UCR Convocation ceremony welcomes historic class

Aaron Lai/HIGHLANDER
Aaron Lai/HIGHLANDER

On Tuesday, Sept. 20, UCR held its New Student Convocation on Pierce Lawn. This year’s convocation was the largest one ever held, with an estimated attendance of 4,600 students comprised of both incoming freshmen and transfer students.

Welcoming the students to the ceremony was the UCR Highlander Band conducted by Giovanni Mayoral. The UCR Pipe Band, which was a collection of the University Marshal, the Chancellor’s Dais Party and various faculty members, then proceeded to lead the academic procession. Leslye Martinez, a theater major, sang the national anthem, as well as the alma mater, “Hail Fair UCR” later in the ceremony.

Aaron Lai/HIGHLANDER
Aaron Lai/HIGHLANDER

Chancellor Kim A. Wilcox began his address by asking students to reflect on where they sat that day. He explained, for example, how UCR is the highest in elevation as well as the most eastward campus among the UC campuses. He reminded the students about a similar ceremony in the nearby future, saying, “You’re sitting in the chair that you will sit in four years from now at commencement.” He added that every year, UCR tries to recruit even better students and faculty than the year before, and emphasized how “this is the biggest class in the history of the University of California, Riverside.” Wilcox explained how this new chapter in their lives would entail pushing into the frontier of the unknown, where even textbooks are sometimes incorrect and are a reflection of the rapidly changing world. “We believe, going in, that there is stuff to challenge, not just to learn and remember,” said Wilcox.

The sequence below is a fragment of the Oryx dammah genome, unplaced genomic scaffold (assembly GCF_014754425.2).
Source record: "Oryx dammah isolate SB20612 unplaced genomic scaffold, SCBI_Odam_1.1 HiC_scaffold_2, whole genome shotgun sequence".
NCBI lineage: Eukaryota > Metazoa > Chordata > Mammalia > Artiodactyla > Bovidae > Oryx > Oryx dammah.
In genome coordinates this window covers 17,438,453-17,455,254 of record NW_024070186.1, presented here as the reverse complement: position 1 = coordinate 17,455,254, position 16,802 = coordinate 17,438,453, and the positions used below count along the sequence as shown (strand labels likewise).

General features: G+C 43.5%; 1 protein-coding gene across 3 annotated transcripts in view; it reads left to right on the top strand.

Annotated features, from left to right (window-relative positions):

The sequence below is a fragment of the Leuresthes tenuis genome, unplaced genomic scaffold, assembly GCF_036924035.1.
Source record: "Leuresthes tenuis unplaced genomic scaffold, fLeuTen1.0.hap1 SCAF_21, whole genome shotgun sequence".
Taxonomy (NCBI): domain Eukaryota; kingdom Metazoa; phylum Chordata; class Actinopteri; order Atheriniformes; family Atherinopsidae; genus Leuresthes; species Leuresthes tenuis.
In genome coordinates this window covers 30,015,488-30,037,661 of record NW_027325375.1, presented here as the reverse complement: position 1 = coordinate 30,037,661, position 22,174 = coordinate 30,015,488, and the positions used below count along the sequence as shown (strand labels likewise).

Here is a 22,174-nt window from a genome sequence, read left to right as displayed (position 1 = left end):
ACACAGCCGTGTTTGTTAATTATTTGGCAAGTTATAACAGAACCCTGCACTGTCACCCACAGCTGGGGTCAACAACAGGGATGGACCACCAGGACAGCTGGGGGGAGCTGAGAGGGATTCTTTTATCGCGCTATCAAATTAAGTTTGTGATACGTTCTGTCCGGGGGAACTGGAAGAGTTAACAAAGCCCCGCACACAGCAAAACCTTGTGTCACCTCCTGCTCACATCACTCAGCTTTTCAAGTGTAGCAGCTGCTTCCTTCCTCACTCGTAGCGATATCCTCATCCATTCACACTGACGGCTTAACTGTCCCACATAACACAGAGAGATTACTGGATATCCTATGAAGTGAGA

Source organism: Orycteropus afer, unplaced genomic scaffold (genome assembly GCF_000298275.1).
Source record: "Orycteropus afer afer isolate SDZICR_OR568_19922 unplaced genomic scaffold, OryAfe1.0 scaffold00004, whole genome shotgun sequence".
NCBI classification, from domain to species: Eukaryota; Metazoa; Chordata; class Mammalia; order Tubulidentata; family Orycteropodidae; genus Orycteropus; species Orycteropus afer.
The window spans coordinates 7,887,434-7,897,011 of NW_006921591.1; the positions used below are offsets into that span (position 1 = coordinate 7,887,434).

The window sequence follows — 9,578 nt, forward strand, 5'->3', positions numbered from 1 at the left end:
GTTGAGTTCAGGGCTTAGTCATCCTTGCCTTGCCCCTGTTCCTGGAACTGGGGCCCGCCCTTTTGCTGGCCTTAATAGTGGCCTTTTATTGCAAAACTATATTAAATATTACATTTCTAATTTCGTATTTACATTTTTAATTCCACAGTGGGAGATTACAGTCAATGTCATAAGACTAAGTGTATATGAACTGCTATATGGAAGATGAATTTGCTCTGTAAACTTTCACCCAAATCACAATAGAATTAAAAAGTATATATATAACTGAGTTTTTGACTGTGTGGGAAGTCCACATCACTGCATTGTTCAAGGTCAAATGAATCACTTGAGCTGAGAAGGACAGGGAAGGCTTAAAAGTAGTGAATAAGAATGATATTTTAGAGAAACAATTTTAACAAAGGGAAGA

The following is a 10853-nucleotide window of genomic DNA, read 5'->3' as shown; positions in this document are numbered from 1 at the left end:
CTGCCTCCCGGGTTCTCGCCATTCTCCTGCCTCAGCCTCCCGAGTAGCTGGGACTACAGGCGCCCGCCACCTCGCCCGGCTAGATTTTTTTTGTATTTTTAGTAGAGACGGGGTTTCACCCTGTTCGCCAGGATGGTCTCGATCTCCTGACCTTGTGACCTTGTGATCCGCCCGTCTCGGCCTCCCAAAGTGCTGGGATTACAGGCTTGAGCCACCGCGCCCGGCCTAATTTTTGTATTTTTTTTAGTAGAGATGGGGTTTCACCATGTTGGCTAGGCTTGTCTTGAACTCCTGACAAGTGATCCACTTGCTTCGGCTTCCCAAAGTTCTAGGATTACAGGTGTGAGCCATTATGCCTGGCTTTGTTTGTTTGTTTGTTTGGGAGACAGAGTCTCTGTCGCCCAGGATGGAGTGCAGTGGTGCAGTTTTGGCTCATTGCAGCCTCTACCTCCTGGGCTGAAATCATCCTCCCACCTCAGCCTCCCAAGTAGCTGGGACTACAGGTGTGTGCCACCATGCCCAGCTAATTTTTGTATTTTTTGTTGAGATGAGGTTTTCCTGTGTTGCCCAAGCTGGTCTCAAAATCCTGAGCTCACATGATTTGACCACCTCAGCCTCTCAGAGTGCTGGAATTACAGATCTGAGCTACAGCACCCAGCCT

President of the UCR Alumni Association Kenneth Noller, spoke to students about the perseverance they will need in order to succeed at UCR. He encouraged students to lead balanced lives by urging them to become involved on campus while studying for classes. “Trust me when I say that this will be an amazing time in your life, a time in which you will be tested on many different levels, a time where you will surely face numerous academic challenges. I encourage you to embrace those challenges because overcoming them will help you discover your path in life,” said Noller.

Aaron Lai/HIGHLANDER
Aaron Lai/HIGHLANDER

Dylan Rodriguez, professor of ethnic studies and the newly appointed chair of the UCR Academic Senate, highlighted the inherent obstacles that students have overcome in order to attend UCR. “Many of you, many of us, are from those very same places and come from those very same people who … have long felt alienated from universities like this one because we know that many of its founders never intended that we enter these grounds as students and faculty members,” explained Rodriguez. He cited how many students at UCR are the first in their families to go to college, and urged students to challenge what they learn.

Lastly, President of ASUCR Shafi Karim spoke to the crowd about being a Muslim immigrant from Bangladesh in a time when the country is so divided, and how “each of us have our own unique story that has brought us here today.” Karim stressed how lucky students were to have an education, explaining how many places around the world lack basic human needs such as food and shelter. “We have the privilege of going to one of the best and most diverse university in the world … and with the privilege of going to UCR, we have a responsibility to not take these years for granted and use this opportunity to make a positive difference in ourselves and society,” he said.

Miles Cutuli, an incoming biology major, enjoyed the convocation for its congeniality. He admired the perpetual notion of learning, saying, “Even professors are not only teaching us, but also learning. And that really inspired me because they don’t know everything, and I don’t know everything, so we’re both learning together.”

 

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